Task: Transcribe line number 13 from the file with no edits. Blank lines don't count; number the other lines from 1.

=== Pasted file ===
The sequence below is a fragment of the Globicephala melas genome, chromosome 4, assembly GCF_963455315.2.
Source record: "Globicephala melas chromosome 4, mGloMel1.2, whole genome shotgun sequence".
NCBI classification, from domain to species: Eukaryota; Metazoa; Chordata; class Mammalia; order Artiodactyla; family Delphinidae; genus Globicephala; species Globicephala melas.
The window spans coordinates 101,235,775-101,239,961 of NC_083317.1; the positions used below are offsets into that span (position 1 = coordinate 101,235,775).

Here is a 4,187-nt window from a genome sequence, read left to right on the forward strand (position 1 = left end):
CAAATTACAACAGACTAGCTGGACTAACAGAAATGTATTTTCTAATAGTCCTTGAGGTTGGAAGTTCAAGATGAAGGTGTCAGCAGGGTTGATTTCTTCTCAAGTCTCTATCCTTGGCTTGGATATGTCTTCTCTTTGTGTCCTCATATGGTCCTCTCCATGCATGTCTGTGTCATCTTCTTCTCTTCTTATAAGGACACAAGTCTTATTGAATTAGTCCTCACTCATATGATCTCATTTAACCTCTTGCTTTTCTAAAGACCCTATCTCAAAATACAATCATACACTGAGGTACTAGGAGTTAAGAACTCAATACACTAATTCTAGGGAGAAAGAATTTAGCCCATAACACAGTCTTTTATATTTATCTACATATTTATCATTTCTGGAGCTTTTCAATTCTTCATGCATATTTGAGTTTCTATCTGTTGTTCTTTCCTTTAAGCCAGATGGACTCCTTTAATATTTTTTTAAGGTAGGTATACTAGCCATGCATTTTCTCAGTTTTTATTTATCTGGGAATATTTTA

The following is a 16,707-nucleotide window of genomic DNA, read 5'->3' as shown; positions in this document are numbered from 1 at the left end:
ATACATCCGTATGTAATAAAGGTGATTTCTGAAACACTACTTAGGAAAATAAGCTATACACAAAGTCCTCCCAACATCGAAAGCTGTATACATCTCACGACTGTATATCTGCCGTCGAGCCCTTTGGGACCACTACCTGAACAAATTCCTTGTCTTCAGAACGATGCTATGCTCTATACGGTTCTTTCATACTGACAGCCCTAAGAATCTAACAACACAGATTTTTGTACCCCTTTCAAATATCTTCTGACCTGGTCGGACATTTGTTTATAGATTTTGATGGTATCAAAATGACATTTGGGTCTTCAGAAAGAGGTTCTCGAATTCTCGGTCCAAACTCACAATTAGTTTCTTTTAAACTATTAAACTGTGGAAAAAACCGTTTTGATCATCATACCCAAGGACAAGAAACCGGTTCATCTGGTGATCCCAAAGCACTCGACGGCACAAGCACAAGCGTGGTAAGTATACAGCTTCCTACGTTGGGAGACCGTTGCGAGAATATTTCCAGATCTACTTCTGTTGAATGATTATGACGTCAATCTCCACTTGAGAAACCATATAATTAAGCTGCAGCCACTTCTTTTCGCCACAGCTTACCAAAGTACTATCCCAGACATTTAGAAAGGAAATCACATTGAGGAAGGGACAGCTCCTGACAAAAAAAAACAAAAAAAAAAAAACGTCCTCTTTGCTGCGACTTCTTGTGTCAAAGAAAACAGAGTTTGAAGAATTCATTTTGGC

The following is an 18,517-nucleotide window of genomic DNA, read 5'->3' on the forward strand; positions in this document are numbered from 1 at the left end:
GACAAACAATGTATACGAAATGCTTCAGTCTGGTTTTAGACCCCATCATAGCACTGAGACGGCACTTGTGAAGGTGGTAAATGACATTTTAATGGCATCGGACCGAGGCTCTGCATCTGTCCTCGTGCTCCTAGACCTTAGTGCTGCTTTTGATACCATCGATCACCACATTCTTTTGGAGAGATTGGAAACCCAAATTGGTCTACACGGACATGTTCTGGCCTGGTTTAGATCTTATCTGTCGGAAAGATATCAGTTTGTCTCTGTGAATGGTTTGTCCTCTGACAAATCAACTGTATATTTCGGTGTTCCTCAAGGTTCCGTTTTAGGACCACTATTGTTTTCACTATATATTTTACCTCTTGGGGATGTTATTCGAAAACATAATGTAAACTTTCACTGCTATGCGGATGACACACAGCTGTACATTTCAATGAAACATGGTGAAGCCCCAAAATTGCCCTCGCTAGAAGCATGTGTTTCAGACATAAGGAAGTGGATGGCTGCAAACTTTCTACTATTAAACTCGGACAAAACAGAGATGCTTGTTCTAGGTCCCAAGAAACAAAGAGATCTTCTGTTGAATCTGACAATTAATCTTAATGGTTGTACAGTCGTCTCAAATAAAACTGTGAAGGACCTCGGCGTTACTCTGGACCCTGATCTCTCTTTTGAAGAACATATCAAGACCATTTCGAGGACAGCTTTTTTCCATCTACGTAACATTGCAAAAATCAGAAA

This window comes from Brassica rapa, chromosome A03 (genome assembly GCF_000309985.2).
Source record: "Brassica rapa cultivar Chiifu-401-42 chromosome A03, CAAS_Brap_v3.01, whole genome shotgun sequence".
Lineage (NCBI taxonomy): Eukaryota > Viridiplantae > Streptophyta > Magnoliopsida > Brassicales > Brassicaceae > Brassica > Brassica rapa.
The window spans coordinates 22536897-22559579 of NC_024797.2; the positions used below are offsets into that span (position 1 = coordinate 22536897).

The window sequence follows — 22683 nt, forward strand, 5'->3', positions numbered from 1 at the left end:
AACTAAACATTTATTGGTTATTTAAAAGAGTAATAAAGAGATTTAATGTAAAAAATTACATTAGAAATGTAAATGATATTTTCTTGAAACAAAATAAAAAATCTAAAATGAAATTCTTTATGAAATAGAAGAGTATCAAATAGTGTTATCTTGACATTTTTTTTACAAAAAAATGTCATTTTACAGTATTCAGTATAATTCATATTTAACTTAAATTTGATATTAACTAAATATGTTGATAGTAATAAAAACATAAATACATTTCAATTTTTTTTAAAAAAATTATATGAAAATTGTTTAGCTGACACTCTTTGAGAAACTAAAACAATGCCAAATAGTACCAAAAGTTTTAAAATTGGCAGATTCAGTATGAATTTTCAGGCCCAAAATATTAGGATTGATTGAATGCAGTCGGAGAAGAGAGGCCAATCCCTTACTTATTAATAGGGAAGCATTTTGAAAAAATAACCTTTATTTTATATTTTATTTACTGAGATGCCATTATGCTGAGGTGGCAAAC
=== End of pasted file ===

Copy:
Lineage (NCBI taxonomy): Eukaryota > Viridiplantae > Streptophyta > Magnoliopsida > Brassicales > Brassicaceae > Brassica > Brassica rapa.